If Labor wins the next election, and Streeting is confident of victory, while taking pains to say the party is not “cocky” about it, few believe the health secretary will be the pinnacle of their ambitions. Although he only entered Parliament in 2015, winning his Ilford North parliamentary seat from the Conservatives, he has been tipped as a future Labor leader, in the Blair mould.
His own backstory sounds like the stuff of fiction. Streeting’s grandfather was in and out of prison, with a “series of armed robbery convictions.” His grandmother got caught up in the crimes and she ended up sharing a cell with Christine Keeler (of Profumo fame), while she was pregnant with Streeting’s mother, Corinna.
Corinna herself was still a teenager when she gave birth to Wes, in Stepney, east London, in 1983. She was separated from her father (who was also a teenager) shortly after the birth, and Streeting has admitted that, despite After overcoming those handicaps to get into Cambridge, he came to university “with a bit of a working-class chip” on his shoulder.
The devout Christian also struggled to come to terms with his sexuality, coming out as gay while studying there. (He has been in a relationship with his fiancé Joe Dancey, a communications consultant, for 11 years.)
After becoming president of the National Union of Students, he worked for the Blairite Progress campaign group before becoming an MP. He was then promoted to the shadow cabinet by Keir Starmer in May 2021. Even his cancer diagnosis (in the same month) did not stop his promotion: he was appointed shadow health secretary six months later.
The MP insists that he has never held individual NHS staff accountable for all the failures he has experienced since his initial surgery, which involved the removal of his kidney.
“The staff are lovely,” he says. “They really care. When I went in the other day, and they couldn’t give me my results, they were very apologetic. And I said, ‘Look, it’s not your fault. It’s the system. And I think I’m where most of the patients are; deeply frustrated with the NHS and genuinely anxious about the future of the NHS, but completely supportive and understanding of the staff.”
Talking to staff about their experiences at work is really annoying, he adds. “You can see how dedicated they are to the patients. They’re trying their best and coming home at the end of long shifts, knowing that what happened during their workday wasn’t good enough, but they couldn’t have worked harder.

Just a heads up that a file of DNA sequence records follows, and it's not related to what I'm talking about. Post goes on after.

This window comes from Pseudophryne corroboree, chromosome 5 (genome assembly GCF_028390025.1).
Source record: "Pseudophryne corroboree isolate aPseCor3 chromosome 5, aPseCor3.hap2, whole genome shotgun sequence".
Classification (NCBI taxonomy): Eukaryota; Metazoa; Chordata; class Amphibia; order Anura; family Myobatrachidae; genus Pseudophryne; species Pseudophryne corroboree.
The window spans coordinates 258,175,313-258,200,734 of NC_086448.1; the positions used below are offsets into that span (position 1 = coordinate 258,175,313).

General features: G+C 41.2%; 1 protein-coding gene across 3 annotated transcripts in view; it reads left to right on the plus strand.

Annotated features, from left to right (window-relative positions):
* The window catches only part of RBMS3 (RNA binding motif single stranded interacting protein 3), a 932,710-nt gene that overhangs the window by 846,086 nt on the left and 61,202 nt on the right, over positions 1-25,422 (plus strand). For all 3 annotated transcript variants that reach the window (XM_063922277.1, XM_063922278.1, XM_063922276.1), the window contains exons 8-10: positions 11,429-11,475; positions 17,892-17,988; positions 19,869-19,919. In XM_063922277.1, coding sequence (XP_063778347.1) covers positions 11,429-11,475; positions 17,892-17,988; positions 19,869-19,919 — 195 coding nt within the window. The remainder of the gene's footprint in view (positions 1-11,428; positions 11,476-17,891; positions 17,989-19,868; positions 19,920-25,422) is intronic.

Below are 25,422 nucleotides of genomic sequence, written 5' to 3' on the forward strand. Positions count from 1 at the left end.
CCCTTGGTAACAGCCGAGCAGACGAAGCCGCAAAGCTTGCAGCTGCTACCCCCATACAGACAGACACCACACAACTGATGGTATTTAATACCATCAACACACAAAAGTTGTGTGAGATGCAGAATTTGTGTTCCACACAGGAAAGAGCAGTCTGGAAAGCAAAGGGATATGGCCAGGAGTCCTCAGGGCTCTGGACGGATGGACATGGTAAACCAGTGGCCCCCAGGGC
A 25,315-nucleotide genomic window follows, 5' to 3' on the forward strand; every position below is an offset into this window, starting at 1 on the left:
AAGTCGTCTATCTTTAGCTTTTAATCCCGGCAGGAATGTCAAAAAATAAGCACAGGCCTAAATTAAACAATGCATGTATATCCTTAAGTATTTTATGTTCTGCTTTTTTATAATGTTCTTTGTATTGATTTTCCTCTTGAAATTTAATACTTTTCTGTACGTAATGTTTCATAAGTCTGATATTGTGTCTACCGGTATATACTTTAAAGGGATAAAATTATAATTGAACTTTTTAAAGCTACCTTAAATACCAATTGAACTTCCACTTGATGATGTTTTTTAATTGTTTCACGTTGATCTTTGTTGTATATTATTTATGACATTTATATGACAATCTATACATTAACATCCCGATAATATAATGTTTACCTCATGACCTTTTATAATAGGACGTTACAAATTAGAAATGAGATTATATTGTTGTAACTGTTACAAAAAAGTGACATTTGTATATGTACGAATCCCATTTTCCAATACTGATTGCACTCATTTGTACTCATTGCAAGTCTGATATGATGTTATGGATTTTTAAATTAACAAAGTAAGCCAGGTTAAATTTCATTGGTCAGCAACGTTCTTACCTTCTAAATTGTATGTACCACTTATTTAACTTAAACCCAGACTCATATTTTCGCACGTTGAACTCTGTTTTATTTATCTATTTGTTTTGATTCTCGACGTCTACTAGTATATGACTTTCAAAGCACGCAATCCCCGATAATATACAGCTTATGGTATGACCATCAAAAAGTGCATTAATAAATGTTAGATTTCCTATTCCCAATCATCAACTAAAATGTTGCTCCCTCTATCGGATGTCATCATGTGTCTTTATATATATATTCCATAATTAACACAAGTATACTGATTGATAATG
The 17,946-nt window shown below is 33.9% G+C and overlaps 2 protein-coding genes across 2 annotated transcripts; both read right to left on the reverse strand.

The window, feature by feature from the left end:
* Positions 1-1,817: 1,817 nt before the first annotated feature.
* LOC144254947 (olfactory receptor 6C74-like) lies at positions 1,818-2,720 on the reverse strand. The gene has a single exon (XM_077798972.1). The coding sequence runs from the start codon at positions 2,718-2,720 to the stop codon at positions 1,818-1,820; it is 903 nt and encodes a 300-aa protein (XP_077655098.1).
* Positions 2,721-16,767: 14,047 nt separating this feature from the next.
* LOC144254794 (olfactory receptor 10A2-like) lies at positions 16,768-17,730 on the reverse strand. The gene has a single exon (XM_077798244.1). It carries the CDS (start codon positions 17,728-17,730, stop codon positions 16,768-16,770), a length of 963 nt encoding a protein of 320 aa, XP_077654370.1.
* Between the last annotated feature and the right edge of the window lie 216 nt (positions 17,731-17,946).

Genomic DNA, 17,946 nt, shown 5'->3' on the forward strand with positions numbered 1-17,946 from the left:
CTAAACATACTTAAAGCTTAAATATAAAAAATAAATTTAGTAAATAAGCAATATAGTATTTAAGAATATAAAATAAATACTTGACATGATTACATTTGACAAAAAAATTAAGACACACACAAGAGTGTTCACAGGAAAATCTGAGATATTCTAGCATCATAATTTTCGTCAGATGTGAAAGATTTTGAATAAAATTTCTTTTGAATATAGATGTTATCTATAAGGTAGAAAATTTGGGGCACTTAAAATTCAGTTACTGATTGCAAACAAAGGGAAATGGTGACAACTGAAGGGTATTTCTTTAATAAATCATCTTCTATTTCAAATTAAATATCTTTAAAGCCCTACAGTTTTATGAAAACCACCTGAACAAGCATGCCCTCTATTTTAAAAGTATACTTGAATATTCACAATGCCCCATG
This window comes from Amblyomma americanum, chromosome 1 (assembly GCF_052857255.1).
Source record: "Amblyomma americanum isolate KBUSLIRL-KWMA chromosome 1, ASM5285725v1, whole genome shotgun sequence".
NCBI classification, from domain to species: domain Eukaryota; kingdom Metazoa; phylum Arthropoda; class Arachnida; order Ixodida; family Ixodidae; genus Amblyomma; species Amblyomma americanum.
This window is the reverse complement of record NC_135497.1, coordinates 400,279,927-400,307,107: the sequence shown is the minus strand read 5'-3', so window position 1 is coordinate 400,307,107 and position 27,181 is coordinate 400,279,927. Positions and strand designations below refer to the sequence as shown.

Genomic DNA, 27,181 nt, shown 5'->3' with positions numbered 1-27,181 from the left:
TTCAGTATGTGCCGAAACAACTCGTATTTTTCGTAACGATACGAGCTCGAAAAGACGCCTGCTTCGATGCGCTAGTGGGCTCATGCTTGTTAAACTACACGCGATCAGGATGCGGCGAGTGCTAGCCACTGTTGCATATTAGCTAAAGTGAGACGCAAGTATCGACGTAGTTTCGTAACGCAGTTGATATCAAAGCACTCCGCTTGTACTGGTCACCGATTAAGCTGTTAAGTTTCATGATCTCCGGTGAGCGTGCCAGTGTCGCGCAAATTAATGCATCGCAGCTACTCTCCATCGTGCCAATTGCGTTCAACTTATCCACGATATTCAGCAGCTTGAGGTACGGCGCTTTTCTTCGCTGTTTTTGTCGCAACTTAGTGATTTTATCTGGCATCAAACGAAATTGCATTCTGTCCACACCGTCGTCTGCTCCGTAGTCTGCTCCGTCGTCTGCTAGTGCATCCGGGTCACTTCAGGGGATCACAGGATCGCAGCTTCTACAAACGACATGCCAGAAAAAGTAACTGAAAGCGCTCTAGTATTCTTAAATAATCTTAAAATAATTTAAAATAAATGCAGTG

“I think that’s where leadership matters, that’s where change of government matters.”
Since his return to work after surgery, the NHS has gone from one crisis to another, with record waiting lists in the wake of the pandemic, a doubling of long waits for cancer patients and now the next industrial action. As a result, Streeting has gained more political exposure, which, in turn, has led to talk of his future as a possible party leader.
“It is very likely that we will win the next general election,” he says, referring to polls that have Labor firmly ahead of the Tories. “But we are not satisfied with that. We are not smug about it. We are determined to earn the trust of the voters.”
And his own future? When asked directly if he would hope to one day end up running the country, he says the possibility of an electoral victory means the question seems “even crazier” than when the rumors circulated last summer.
“I think Keir would make an outstanding prime minister. I think he is serious. I think he has a serious team and a serious plan,” he says.
“I hope that, when I look back on my career in politics, I can have the crowning achievement of being the person who took hold of the NHS crisis and set the NHS on a path to be fit for the future. If that is my only achievement in politics, it will be a life well spent. As for a future beyond that… I mean, who knows? I have seen enough snakes and ladders in Westminster in the last few months and years to know better than to make predictions.”
The general election is at the latest two years away, and Streeting fears that before then the NHS could face its worst winter ever, a situation that may further increase Labour’s chances of success.
“What you won’t hear me say in the run-up to the next general election is that the NHS is the envy of the world,” he says. “We know it’s not true, the patients know it’s not true, the staff know it’s not true, and the politicians know it’s not true.”